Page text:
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On waiting

4 November 2010

I realize that I’m jumping the gun on Advent, which is still some three and half weeks away. But Advent is my favorite liturgical season and its themes speak to me most. And I am in a very Advent place right now.

Because I am extremely bad at being patient.

However, I find that I live my life in an Advent frame of mind. This is not to say that I live my life waiting for the next, new thing. Though that is true, to a certain point. Throughout high school, I was waiting for college. Throughout college, I was waiting for real life. Now, I find myself waiting for graduate school, especially now that my application process has begun.

Advent, however, is not just about waiting for Christmas to arrive and being certain that, in four weeks, it will. Advent teaches us how the Jewish people waited for millennia for the Messiah to come. And generations upon generations died without ever seeing the promise fulfilled. Waiting is a very real thing itself, not just a means to an end.

People have told me that waiting, hoping, longing, all of it is part of what it means to be in your 20s. That your 20s are where you finally figure out where you are going in life, where you start to rule out things you do not want to do or be, and where you begin to emerge as yourself. This all may be true, but it makes me wary. Quoting Fr. Alfred D’Souza:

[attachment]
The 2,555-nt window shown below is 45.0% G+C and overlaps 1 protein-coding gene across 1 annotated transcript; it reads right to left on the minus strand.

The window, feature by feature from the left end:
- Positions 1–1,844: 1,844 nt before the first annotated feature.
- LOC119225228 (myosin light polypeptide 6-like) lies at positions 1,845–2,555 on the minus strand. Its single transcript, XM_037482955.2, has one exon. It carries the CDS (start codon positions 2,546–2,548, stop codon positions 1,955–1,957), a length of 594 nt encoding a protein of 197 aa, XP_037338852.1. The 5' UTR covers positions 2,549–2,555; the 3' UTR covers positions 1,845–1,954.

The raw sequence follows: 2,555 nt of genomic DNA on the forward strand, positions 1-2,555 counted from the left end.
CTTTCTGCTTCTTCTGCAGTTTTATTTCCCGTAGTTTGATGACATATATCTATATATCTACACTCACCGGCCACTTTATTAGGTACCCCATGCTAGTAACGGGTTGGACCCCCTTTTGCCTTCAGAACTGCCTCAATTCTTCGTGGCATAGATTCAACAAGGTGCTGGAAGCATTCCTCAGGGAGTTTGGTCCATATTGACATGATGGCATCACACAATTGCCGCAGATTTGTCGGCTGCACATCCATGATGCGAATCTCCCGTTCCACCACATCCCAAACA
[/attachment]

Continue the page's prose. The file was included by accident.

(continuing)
For a long time it seemed to me that life was just about to begin—real life. But there was always some obstacle in the way, something to be gotten through first, some unfinished business, time still to be served, a debt to be paid. At last it dawned on me that these obstacles were my life. This perspective has helped me to see there is no way to happiness. Happiness is the way. So treasure every moment you have and remember that time waits for no one.

Happiness is a journey, not a destination…

If anything, this is my fear about waiting: that one day I will wake up and realize that I missed living my life because I was waiting for something else to come along.

But this, I am convinced, is not the waiting towards which Advent points. In liturgy, Advent keeps us from celebrating Christmas early. It beckons us to reflect on the liminality, the in-betweenness of waiting. Of anticipating something but not yet being it. Advent calls us to be present with our waiting itself, rather than focusing on what we are waiting for.

But Advent is not just the four weeks that precede Christmas. Advent is a reality of our lives, of what it means to be human. In the haunting final words of Alexandre Dumas, père’s classic, The Count of Monte Cristo: “Wait, and hope.”

One Comment leave one →
  1. Lee Thomas permalink
    5 November 2010 09:14

    Succinct, and beautiful.

    And in a way, you’re not really jumping the gun: check out Sunday’s readings in the RCL. We start “preparing to prepare” a few weeks out now. (I don’t really feel quite as sour about the RCL as this reads, but I’ll let it stand!)

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